Twenty-five years since Deaths in Custody Royal Commission: Honest History miscellany

‘Twenty-five years since Deaths in Custody Royal Commission: Honest History miscellany’, Honest History, 15 April 2016

Taking a line through the dozen or so news reports and pieces of commentary below, we do not attempt any summing up other than the one that falls from the words reported and presented. We as a country in 2016 seem to be pretty much where we were in 1991 when the Royal Commission (Elliott Johnston QC, Pat Dodson, Hal Wootten, DJ O’Dea and LF Wyvill) brought down its findings, the burden of which was as follows:

A central conclusion of this chapter is that the immediate causes of the deaths [the 99 over the years 1980-89 that the Commission investigated] do not include foul play, in the sense of unlawful, deliberate killing of Aboriginal prisoners by police and prison officers. More than one-third of the deaths (37) were from disease; 30 were self-inflicted hangings; 23 were caused by other forms of external trauma, especially head injuries; and 9 were immediately associated with dangerous alcohol and other drug use. Indeed, heavy alcohol use was involved in some way in deaths in each of these categories. The chapter concludes that glaring deficiencies existed in the standard of care afforded to many of the deceased.

The finding that foul play on the part of police and prison officers was not implicated in the deaths in no way diminishes the seriousness of the problem of Aboriginal deaths in custody, nor does it undermine the reasons for the establishment of the Royal Commission. Indeed, the finding that the life styles of the Aboriginal people who died in custody, along with the procedures adopted by custodians and others, are the central determinants of their deaths (rather than foul play on the part of custodial officials) highlights the importance of the Royal Commission’ s broad enquiry into the position of Aboriginal people in Australia today and the ways that Aboriginal people are handled by the police and criminal justice systems.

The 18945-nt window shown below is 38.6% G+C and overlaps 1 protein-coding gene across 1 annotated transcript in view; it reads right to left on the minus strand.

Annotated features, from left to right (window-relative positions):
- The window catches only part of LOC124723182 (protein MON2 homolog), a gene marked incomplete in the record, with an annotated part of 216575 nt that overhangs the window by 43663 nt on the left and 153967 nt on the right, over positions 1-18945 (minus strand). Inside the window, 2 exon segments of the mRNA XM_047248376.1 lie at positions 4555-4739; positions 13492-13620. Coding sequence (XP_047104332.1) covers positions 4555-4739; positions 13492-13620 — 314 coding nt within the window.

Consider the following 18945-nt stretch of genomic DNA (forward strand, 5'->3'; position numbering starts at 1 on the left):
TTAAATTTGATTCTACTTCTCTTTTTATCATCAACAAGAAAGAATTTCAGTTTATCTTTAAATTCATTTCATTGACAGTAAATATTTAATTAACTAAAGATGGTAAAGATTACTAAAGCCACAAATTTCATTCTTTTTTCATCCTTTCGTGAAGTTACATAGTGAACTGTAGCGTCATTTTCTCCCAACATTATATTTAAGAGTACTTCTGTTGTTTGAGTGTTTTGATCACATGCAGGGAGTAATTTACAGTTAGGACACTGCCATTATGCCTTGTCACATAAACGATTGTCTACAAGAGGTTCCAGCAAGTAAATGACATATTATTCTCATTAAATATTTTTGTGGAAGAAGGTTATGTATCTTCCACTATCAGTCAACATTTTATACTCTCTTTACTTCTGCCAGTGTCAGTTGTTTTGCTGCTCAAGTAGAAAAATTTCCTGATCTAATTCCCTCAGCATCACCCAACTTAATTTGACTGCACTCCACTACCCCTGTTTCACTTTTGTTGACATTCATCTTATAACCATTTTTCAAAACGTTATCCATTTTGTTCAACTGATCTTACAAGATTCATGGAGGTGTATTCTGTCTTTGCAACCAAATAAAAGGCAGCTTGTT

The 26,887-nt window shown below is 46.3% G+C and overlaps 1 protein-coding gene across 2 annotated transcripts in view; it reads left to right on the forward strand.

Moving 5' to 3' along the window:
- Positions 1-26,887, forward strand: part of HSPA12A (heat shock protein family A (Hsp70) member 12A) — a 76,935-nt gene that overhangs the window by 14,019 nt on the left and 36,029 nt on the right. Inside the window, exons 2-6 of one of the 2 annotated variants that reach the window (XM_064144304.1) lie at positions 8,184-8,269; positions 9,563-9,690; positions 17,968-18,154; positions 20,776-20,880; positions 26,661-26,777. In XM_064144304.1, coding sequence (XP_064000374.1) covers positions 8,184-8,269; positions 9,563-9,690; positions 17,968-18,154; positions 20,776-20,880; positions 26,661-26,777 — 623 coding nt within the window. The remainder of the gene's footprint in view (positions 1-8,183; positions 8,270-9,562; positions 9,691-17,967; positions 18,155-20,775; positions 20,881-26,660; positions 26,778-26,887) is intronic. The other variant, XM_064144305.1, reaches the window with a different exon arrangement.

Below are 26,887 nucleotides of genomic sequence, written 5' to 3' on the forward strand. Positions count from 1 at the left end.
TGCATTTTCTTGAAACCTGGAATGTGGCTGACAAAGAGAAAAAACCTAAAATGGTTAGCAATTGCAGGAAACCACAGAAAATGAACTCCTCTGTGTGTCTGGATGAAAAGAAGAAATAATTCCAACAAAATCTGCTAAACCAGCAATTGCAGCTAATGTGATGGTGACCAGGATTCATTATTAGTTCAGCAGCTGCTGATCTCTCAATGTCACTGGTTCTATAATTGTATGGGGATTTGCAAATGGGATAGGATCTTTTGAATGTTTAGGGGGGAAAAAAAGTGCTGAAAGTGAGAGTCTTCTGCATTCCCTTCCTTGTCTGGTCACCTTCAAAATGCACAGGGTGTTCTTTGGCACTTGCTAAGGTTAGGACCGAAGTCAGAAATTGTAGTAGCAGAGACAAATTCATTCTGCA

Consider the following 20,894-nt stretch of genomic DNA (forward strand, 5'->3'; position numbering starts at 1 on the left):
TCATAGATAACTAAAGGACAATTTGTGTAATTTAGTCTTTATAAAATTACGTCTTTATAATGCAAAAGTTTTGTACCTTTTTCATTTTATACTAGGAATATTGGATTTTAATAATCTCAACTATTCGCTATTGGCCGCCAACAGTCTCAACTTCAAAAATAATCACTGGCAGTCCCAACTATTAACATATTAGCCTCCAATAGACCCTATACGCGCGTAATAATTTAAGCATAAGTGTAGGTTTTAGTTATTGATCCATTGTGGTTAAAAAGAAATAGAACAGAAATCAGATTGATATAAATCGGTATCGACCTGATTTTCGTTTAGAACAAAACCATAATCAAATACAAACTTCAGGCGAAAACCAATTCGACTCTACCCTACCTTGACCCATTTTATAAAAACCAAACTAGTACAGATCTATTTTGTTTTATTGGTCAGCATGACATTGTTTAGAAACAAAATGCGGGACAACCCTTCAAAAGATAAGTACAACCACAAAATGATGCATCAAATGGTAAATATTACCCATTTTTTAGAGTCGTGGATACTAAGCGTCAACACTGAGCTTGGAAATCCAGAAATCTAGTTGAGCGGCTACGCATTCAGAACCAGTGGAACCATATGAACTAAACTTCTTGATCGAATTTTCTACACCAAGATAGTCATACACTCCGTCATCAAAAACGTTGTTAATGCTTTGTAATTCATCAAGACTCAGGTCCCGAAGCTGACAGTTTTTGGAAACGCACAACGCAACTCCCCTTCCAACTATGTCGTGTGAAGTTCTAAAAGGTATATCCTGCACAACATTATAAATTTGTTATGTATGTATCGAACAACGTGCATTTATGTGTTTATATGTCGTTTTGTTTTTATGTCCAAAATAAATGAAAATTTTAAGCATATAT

Now, as then, life styles are key. Many of the articles below point to statistics for deaths in custody that are as bad as or worse than they were a quarter of a century ago. Others point to Indigenous incarceration rates far higher than those for non-Indigenous Australians.

Beneath the numbers, though, lie the way Indigenous Australians still live and the way the largely non-Indigenous system treats them. Pat Dodson at the National Press Club referred to an Australian culture ‘that permits the criminal justice system to continue to suck us up like a vacuum cleaner and deposit us like waste in custodial institutions’. Others made similar remarks.

  • Calla Wahlquist in Guardian Australia looks at what happened to the Royal Commission recommendations (not much), some recent notable cases, and Dodson’s trenchant remarks to the Press Club.
  • There are similar general news items on SBS, the ABC and the ABC again.
  • Meanwhile, in Eureka Street, veteran campaigner for Indigenous causes, Frank Brennan, anticipates the arrival of Pat Dodson in the Senate and notes a combination of distress and hope in his Press Club address. ‘We will not be liberated from the tyranny of the criminal justice system’, Dodson said, ‘unless we also acknowledge the problems in our own communities and take responsibility for the hurt we inflict and cause on each other’.
  • Thalia Anthony in The Conversation looks in more detail at the Royal Commission, the situation it dealt with and what has happened since. ‘The commission’s lessons are more pertinent today than they were in 1991’, she concludes, ‘because the majority of its recommendations remain unimplemented.’
  • Among other articles in The Conversation, Chris Cunneen writes about a hardening in public and government attitudes towards crime, particularly Indigenous crime, since 1991. He warns against the assumption that rising incarceration rates indicate an increase in crime. ‘The use of prison is a function of government choices; it reflects government policy and legislation, as well as judicial decision-making.’
  • Then Amanda Porter, also in The Conversation, counsels us to look behind the statistics at the individual human tragedies. But, she adds, ‘We need to consider why our fellow citizens continue to see Aboriginality, not in terms of an identity of proud and diverse peoples, but in terms of criminality and deficiency’.
  • Tragedy, of course, can reach out to affect police also, although Craig Longman in The Conversation argues there is still insufficient police accountability and a new monitoring body is needed.
  • Reema Rattan and Wes Mountain round out The Conversation‘s coverage with information presented graphically.
  • Finally, over at New Matilda, Darumbul journalist Amy McQuire compares the work of the Royal Commission 25 years ago with that of the recently completed Victorian Royal Commission into Family Violence. She notes that Indigenous women were victims then and now, today often being locked up for retaliating against violence. She tries to get to the root of the matter, referring to

the violence and brutality of the colonial-settler state, which was and still is killing Aboriginal people both behind bars and outside of them. The violence on the frontier has internalised itself in our communities: from one generation to the next, the trauma is handed down and reborn in new forms of violence, whether it be alcohol abuse, or now, family violence.

Issues now but causes way back and still running.




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